I'll write something about my work for a change.
I've been employed at MaidSafe for over a year and a half now. It's a small, Scottish company working on creating a fully distributed Internet. Sounds a bit weird - the Internet is already distributed, isn't it? Well, it isn't completely - every website in the Internet exists on some servers belonging to some single company. All data in the Internet is controlled by the owners of the servers that host it, and not necessarily the actual owners of the data itself. This leads to situations in which our data is sometimes used in ways we don't like (GDPR, which came into force recently, is supposed to improve the state of affairs, but I wouldn't expect too much...).
MaidSafe aims to change all of this. It counters the centralised servers with the SAFE Network - a distributed network, in which everyone controls their data. When we upload a file to this network, we aren't putting it on a specific server. Instead, the file is sliced into multiple pieces, encrypted and distributed in multiple copies among the computers of the network's users. Every user shares a part of their hard drive, but only controls their own data - the rest is unreadable to them thanks to encryption. What's more, in order to prevent spam and incentivise the users to share their space, SAFE Network is going to have its own native cryptocurrency - Safecoin - but it won't be blockchain-based, unlike the other cryptocurrencies.
But enough advertising, let's get to the point.
The architecture of a distributed network gives rise to multiple challenges, not present in the traditional Internet. For example, let's assume that I have a file in the network, which is stored on some computers, and I want to modify it somehow. After I do that, I'm trying to read the file back from the network. How can I be sure that I'm seeing what I saved? There is no central authority - some computers storing my file might not have seen the update yet. Some might have disappeared from the network, there roles being taken over by other computers that weren't even the destination of the message carrying the update. Some computers might have been malicious and sending incorrect data on purpose - after all, the nodes of the network are regular users' computers, and we all know how popular trolling is. So, if the computers - the nodes of the network - are sending contradictory data, how do we know which version is the correct one?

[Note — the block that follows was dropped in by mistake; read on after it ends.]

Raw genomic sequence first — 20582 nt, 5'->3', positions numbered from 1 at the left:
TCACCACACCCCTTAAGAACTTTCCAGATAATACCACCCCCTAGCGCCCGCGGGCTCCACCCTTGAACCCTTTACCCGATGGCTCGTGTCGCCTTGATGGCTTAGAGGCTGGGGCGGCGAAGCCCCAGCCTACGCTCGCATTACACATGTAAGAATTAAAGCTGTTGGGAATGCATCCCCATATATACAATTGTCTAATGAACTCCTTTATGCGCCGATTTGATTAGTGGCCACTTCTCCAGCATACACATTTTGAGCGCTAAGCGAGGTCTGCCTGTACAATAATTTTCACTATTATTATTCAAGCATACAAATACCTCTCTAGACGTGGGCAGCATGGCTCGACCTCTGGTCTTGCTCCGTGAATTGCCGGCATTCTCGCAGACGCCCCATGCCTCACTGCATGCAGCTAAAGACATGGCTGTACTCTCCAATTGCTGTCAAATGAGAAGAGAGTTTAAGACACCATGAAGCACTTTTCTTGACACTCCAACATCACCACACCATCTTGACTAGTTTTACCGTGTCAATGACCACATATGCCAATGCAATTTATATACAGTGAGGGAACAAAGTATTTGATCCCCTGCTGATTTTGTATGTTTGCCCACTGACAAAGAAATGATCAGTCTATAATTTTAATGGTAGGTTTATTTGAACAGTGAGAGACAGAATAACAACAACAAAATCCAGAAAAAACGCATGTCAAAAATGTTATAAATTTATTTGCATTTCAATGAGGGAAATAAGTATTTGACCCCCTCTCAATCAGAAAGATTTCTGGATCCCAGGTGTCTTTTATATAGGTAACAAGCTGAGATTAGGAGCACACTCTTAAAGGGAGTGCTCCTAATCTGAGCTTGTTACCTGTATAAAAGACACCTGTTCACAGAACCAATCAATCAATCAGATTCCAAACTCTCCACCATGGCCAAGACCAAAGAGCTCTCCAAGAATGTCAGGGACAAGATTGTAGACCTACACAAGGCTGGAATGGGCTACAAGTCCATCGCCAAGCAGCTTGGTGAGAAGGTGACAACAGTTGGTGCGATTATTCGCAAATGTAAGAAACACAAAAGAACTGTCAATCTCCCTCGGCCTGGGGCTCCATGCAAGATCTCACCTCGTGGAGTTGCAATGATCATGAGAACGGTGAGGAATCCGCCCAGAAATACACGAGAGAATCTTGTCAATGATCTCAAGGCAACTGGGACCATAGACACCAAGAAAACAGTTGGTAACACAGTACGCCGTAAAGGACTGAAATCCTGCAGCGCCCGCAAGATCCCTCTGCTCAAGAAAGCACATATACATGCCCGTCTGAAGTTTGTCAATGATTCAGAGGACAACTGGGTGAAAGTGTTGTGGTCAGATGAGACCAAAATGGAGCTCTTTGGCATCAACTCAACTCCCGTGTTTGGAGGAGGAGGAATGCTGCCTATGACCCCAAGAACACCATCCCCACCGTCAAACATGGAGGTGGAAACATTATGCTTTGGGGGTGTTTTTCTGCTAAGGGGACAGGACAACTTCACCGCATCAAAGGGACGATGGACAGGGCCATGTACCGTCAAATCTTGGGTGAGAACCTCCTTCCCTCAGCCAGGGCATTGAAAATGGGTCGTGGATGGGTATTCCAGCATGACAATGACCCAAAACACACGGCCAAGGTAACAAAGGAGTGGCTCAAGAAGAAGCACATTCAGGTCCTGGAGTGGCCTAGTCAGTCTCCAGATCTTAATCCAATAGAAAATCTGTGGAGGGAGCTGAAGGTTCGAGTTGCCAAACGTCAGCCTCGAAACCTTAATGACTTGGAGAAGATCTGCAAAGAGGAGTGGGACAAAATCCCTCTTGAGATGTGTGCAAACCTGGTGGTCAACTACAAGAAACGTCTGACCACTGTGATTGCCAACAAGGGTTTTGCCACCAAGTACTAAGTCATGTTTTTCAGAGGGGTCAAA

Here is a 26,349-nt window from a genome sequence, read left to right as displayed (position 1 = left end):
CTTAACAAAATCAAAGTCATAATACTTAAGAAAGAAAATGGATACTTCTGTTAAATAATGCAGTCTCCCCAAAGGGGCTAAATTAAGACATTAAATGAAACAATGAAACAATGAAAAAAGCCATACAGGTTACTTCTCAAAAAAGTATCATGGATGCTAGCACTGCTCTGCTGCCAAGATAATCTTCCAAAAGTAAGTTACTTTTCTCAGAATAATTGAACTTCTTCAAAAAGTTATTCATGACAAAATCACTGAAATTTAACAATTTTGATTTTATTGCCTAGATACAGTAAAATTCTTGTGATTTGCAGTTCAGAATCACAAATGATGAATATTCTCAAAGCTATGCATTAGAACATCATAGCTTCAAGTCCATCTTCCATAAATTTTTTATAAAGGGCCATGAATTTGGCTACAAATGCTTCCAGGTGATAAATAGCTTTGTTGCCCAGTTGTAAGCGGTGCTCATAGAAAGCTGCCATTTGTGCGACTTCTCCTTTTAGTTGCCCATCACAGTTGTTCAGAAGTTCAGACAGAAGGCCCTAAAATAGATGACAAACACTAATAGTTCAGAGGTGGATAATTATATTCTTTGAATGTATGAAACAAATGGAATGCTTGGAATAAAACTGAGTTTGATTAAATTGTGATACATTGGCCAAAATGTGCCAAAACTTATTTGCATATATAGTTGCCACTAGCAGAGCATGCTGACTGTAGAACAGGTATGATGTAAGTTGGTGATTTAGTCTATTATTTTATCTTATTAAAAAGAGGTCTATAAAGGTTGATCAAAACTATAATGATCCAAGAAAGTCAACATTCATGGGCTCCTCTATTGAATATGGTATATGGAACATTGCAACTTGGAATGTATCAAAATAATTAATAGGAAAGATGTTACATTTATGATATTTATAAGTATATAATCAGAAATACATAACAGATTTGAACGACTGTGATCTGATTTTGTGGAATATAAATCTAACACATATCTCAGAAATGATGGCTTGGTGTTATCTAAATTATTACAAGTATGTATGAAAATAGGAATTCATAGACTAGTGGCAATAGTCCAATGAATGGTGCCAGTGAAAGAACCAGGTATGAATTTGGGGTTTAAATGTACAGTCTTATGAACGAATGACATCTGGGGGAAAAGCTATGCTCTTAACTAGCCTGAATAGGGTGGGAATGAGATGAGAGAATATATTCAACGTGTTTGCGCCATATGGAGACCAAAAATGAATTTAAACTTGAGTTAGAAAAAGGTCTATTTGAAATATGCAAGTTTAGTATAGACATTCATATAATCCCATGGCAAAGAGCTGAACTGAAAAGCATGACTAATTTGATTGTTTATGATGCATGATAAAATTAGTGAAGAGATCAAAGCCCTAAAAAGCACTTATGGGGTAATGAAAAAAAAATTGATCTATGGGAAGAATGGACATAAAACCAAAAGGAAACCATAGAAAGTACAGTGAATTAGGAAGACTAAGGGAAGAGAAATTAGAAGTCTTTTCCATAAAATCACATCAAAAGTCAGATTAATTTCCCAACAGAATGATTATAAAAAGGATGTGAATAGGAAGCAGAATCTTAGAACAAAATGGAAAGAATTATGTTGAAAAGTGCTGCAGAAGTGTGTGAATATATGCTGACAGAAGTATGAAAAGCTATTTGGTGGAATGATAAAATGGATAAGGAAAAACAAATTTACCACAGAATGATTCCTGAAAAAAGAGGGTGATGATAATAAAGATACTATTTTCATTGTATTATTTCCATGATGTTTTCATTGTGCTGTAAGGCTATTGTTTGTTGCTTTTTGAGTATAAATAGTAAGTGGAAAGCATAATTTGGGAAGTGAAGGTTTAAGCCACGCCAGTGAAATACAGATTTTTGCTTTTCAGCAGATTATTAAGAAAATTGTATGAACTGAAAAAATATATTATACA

The above is the so called distributed consensus problem, but not only that - the potential presence of malicious actors extends it to what is known as the "Byzantine generals problem" (being so named from the original formulation, in which the generals had to independently decide whether to attack a city). This problem is being widely analysed since the 80s, and there are multiple solutions for it - but it's still not the end! In our case, we want to be sure that the decision will be correct even if the messages being passed between computers are arbitrarily delayed. This introduces something called "asynchrony" - a lack of assumptions regarding timing. The problem defined this way is called ABFT - Asynchronous Byzantine Fault Tolerance.
There are solutions to ABFT as well - but they are either too slow, or too complex, or patented, or they have some other issues. This made us at MaidSafe decide to try and come up with our own algorithm, basing it on existing knowledge. PARSEC - a Protocol for Asynchronous, Reliable, Secure and Efficient Consensus - is the result of this effort.
PARSEC - contrary to its name - isn't fully asynchronous. In its current form, it contains some assumptions about delays in message delivery, which make it somewhat less sophisticated theoretically, but perhaps more practical. We are still looking for a way of getting full asynchrony, though.
I won't be getting into the technical details. For those interested, they are described here and here. In short, we combined the idea of a graph of "gossip" among the nodes with Asynchronous Binary Consensus (which is a type of consensus about a single value which can be either 0 or 1) using something called a "concrete coin" (roughly speaking, it is about computers being able to "toss a coin" independently and get 0 or 1 randomly, but so that they all get the same value with a large probability).
The whole field is very interesting and there is much left to be discovered there. For those interested in studying the issue a bit deeper - I encourage you to read the documents linked above, an article on Medium and to take a look at the SAFE Network community forums. I'll gladly answer any questions myself as well, so feel free to ask in the comments! :)